iFixIt Tears Down Apple's Convoluted And Discouraging Self Repair Program
iFixIt is on a mission to improve the serviceability of all the devices we depend on to make our lives easier. That does not mean the company cheers for every DIY repair program that comes along from manufacturers, though. iFixIt does not hesitate to levee criticism where it is due. To that end, it has released a scathing breakdown of the sins it believes Apple has committed through the new Self Service Repair program for MacBooks.
Beyond advocacy, iFixIt and its community are well known for creating detailed yet concise teardown guides for various electronics. These guides are easy to follow as the company rightfully puts a lot of effort into them. Now, the Apple Self Service Repair program provides full official service guides in addition to official OEM parts. This should be a win, right?
For the MacBook Air, iFixIt rates Apple’s repair guide efforts as quite good. “They’re in-depth, mostly logical, and well worth an additional repairability point” for iFixIt’s ranking system. Unfortunately, iFixit does not believe that the same can be said for the MacBook Pro. Apple’s manual for the MacBook Pro's battery replacement process spans a whopping 162 pages, but the trouble only starts there. For contrast, iFixIt’s own guide to replace the MacBook Pro battery clocks in at 26 steps. Not pages, just steps. Apple’s MacBook Air procedure is similarly brief with 25 steps shown in its manual.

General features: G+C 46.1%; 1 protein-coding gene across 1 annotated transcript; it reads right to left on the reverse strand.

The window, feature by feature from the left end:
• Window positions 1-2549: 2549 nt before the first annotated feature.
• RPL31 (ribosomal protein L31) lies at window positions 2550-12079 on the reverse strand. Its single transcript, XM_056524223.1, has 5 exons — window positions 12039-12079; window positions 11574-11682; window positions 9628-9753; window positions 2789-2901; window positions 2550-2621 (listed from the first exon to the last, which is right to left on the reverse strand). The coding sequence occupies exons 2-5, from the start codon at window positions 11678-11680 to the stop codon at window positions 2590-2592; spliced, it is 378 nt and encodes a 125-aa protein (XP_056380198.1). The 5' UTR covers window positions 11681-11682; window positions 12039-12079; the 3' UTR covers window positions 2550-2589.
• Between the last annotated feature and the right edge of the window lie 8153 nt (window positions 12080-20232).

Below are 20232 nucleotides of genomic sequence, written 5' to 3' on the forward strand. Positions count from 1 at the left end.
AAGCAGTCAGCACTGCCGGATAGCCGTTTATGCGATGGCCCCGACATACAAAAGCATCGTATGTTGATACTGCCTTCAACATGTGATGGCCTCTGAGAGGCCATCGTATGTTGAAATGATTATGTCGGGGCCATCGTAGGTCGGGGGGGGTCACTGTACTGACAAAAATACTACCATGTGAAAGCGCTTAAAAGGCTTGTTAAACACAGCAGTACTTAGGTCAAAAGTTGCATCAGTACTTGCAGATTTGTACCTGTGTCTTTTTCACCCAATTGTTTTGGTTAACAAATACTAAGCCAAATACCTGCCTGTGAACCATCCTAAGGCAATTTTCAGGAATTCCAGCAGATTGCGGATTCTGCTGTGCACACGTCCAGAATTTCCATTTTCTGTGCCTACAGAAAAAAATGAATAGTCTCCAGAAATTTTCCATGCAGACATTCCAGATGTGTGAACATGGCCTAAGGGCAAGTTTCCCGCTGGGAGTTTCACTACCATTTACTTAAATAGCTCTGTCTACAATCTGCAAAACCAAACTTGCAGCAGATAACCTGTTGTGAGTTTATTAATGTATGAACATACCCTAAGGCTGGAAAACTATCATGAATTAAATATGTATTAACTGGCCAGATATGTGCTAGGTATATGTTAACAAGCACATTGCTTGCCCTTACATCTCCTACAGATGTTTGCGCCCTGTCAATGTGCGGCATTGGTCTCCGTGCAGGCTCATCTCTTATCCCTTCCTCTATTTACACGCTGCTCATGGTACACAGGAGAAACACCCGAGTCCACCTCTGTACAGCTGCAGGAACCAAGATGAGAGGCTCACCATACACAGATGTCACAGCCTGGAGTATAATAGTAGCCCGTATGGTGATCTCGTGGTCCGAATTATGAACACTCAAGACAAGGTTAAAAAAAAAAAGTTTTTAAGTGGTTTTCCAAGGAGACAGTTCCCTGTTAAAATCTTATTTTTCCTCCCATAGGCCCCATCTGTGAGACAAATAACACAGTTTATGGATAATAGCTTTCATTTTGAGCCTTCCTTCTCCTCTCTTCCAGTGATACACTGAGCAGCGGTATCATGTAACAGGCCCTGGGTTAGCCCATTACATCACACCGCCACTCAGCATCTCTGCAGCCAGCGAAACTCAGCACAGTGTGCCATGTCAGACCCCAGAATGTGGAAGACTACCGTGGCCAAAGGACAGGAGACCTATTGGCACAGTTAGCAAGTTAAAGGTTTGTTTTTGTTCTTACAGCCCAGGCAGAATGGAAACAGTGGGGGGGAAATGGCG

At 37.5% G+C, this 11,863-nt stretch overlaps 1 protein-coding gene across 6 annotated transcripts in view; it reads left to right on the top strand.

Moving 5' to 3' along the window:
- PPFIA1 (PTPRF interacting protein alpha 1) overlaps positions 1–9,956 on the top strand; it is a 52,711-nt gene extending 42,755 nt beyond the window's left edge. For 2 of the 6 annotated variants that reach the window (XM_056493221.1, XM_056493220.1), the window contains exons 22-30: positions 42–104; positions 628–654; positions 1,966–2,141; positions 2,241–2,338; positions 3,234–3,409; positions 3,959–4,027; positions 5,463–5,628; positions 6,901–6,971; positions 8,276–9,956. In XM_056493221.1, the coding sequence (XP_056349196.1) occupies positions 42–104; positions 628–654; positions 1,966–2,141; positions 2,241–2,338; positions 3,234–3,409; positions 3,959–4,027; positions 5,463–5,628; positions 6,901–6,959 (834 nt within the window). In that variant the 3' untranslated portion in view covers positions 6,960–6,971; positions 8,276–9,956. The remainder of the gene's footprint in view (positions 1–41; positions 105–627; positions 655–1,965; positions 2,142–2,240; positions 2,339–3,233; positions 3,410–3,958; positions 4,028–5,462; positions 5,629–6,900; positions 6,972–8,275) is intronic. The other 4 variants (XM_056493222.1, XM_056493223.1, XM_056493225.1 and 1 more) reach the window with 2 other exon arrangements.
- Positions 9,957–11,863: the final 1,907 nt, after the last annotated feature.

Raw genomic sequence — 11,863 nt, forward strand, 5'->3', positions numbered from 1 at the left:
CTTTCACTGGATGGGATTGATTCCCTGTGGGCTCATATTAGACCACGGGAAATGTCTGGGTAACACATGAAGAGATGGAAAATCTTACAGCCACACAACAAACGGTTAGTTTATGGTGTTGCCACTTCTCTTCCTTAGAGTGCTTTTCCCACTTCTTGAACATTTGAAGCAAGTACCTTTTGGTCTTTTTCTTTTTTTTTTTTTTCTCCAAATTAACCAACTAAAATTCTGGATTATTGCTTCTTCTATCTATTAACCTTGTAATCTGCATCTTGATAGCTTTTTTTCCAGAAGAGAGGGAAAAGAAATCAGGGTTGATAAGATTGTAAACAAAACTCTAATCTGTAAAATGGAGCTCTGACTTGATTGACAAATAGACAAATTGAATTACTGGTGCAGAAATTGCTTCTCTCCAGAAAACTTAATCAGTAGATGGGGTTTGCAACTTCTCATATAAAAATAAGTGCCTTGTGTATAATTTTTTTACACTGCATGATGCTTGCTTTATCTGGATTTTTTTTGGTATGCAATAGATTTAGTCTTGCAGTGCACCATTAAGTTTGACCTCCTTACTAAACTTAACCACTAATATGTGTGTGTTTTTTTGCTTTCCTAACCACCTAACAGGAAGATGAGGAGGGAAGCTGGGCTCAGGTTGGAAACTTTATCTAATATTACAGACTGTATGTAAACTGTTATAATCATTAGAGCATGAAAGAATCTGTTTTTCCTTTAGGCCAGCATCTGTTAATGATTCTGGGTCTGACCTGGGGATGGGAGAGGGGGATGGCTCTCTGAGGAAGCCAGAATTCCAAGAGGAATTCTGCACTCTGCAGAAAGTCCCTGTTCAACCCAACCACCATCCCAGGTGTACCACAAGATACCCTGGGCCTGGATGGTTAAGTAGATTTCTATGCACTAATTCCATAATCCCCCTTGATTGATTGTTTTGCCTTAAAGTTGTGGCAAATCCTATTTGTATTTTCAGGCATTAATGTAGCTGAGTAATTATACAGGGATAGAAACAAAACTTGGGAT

iFixIt’s gripes that the MacBook Pro’s battery is not simply replaceable according to Apple’s official documentation. In fact, Apple does not sell the battery as a standalone part at all. It is only included as part of a “Top Case with Battery and Keyboard” kit. Users who wish to change out the battery have to effectively replace a majority of the notebook piece by piece. Additionally, those who purchase this kit for the MacBook Pro will pay $439 – after you get back $88 in credit from the battery core return. This represents around a third of the cost of the laptop itself.
The cost alone is not even what irks iFixit. It argues that it feels like Apple is going out of its way to make DIY repairs seem unnecessarily daunting. They believe that some level of specialized tooling like a Torx or even pentalobe screwdriver is understandable, but that demanding users rent an iPhone display press to replace their MacBook’s battery is unreasonable. That is, by the way, part of the shorter and simpler MacBook Air process, not the Pro.
iFixIt does not merely criticize Apple. Its post includes a disclosure note that the "Samsung OEM display, including the battery" it sells has similar complexity concerns including similar relative cost. While iFixIt may be unable to bend Samsung’s arm either, it at least makes an alternate guide and has a third-party battery available for sale. Some may cast iFixIt as trying to push its own aftermarket parts. However, it could be argued that other avenues are limited if Samsung, Apple, or other manufacturers do not make first-party options available.
Top Image Credit: John Finkelstein on Pexels